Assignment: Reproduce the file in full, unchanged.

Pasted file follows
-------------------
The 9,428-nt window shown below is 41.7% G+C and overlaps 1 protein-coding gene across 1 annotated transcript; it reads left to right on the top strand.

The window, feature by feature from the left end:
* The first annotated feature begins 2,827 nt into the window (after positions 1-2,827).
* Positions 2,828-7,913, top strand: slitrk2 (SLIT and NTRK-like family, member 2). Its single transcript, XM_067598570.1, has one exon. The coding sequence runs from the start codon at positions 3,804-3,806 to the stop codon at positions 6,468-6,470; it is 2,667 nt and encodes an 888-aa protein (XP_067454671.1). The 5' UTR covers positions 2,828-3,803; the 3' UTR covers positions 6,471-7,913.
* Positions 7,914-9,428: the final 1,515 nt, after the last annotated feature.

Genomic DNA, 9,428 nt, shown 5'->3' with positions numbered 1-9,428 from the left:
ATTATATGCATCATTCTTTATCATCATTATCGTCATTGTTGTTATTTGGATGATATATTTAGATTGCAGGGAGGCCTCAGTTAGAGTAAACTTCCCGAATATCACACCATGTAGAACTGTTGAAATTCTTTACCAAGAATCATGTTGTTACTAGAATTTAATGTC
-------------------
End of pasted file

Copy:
The 9,428-nt window shown below is 41.7% G+C and overlaps 1 protein-coding gene across 1 annotated transcript; it reads left to right on the top strand.

The window, feature by feature from the left end:
* The first annotated feature begins 2,827 nt into the window (after positions 1-2,827).
* Positions 2,828-7,913, top strand: slitrk2 (SLIT and NTRK-like family, member 2). Its single transcript, XM_067598570.1, has one exon. The coding sequence runs from the start codon at positions 3,804-3,806 to the stop codon at positions 6,468-6,470; it is 2,667 nt and encodes an 888-aa protein (XP_067454671.1). The 5' UTR covers positions 2,828-3,803; the 3' UTR covers positions 6,471-7,913.
* Positions 7,914-9,428: the final 1,515 nt, after the last annotated feature.

Genomic DNA, 9,428 nt, shown 5'->3' with positions numbered 1-9,428 from the left:
ATTATATGCATCATTCTTTATCATCATTATCGTCATTGTTGTTATTTGGATGATATATTTAGATTGCAGGGAGGCCTCAGTTAGAGTAAACTTCCCGAATATCACACCATGTAGAACTGTTGAAATTCTTTACCAAGAATCATGTTGTTACTAGAATTTAATGTC